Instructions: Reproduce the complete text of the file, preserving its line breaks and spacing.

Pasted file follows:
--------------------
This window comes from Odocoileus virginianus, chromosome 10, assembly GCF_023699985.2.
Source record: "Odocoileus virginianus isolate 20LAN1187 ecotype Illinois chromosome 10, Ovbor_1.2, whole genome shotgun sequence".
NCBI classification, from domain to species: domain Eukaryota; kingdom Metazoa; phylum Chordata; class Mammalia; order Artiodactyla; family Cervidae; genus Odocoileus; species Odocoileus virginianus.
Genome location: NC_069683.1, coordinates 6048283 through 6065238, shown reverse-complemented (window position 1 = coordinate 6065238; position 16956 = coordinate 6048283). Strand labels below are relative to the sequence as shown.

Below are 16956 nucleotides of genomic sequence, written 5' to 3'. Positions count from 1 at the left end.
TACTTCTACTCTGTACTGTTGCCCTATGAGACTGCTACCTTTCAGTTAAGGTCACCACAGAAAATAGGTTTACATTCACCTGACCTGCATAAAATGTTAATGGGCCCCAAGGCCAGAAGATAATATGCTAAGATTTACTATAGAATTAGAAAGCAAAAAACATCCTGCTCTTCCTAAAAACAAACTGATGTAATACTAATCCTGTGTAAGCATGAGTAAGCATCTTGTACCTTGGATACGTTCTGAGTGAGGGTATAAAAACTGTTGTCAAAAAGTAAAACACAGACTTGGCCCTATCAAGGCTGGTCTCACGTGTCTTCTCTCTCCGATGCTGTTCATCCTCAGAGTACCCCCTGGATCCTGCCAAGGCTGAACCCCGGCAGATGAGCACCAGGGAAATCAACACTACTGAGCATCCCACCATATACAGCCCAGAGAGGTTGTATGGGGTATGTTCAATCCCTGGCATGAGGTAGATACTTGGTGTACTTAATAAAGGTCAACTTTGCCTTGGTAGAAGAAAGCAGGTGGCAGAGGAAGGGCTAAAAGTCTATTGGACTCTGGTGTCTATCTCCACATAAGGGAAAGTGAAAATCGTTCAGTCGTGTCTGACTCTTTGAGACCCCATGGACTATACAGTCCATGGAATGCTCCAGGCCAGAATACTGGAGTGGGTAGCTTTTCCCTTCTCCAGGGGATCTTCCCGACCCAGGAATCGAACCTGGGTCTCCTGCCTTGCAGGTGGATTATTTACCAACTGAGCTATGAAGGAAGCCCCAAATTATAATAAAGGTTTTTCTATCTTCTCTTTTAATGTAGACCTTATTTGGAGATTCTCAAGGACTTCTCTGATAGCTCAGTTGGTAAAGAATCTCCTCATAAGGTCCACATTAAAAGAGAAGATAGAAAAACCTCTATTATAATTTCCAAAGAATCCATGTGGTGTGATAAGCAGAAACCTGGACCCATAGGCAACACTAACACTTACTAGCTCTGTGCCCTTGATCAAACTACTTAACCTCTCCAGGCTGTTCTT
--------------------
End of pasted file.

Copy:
This window comes from Odocoileus virginianus, chromosome 10, assembly GCF_023699985.2.
Source record: "Odocoileus virginianus isolate 20LAN1187 ecotype Illinois chromosome 10, Ovbor_1.2, whole genome shotgun sequence".
NCBI classification, from domain to species: domain Eukaryota; kingdom Metazoa; phylum Chordata; class Mammalia; order Artiodactyla; family Cervidae; genus Odocoileus; species Odocoileus virginianus.
Genome location: NC_069683.1, coordinates 6048283 through 6065238, shown reverse-complemented (window position 1 = coordinate 6065238; position 16956 = coordinate 6048283). Strand labels below are relative to the sequence as shown.

Below are 16956 nucleotides of genomic sequence, written 5' to 3'. Positions count from 1 at the left end.
TACTTCTACTCTGTACTGTTGCCCTATGAGACTGCTACCTTTCAGTTAAGGTCACCACAGAAAATAGGTTTACATTCACCTGACCTGCATAAAATGTTAATGGGCCCCAAGGCCAGAAGATAATATGCTAAGATTTACTATAGAATTAGAAAGCAAAAAACATCCTGCTCTTCCTAAAAACAAACTGATGTAATACTAATCCTGTGTAAGCATGAGTAAGCATCTTGTACCTTGGATACGTTCTGAGTGAGGGTATAAAAACTGTTGTCAAAAAGTAAAACACAGACTTGGCCCTATCAAGGCTGGTCTCACGTGTCTTCTCTCTCCGATGCTGTTCATCCTCAGAGTACCCCCTGGATCCTGCCAAGGCTGAACCCCGGCAGATGAGCACCAGGGAAATCAACACTACTGAGCATCCCACCATATACAGCCCAGAGAGGTTGTATGGGGTATGTTCAATCCCTGGCATGAGGTAGATACTTGGTGTACTTAATAAAGGTCAACTTTGCCTTGGTAGAAGAAAGCAGGTGGCAGAGGAAGGGCTAAAAGTCTATTGGACTCTGGTGTCTATCTCCACATAAGGGAAAGTGAAAATCGTTCAGTCGTGTCTGACTCTTTGAGACCCCATGGACTATACAGTCCATGGAATGCTCCAGGCCAGAATACTGGAGTGGGTAGCTTTTCCCTTCTCCAGGGGATCTTCCCGACCCAGGAATCGAACCTGGGTCTCCTGCCTTGCAGGTGGATTATTTACCAACTGAGCTATGAAGGAAGCCCCAAATTATAATAAAGGTTTTTCTATCTTCTCTTTTAATGTAGACCTTATTTGGAGATTCTCAAGGACTTCTCTGATAGCTCAGTTGGTAAAGAATCTCCTCATAAGGTCCACATTAAAAGAGAAGATAGAAAAACCTCTATTATAATTTCCAAAGAATCCATGTGGTGTGATAAGCAGAAACCTGGACCCATAGGCAACACTAACACTTACTAGCTCTGTGCCCTTGATCAAACTACTTAACCTCTCCAGGCTGTTCTT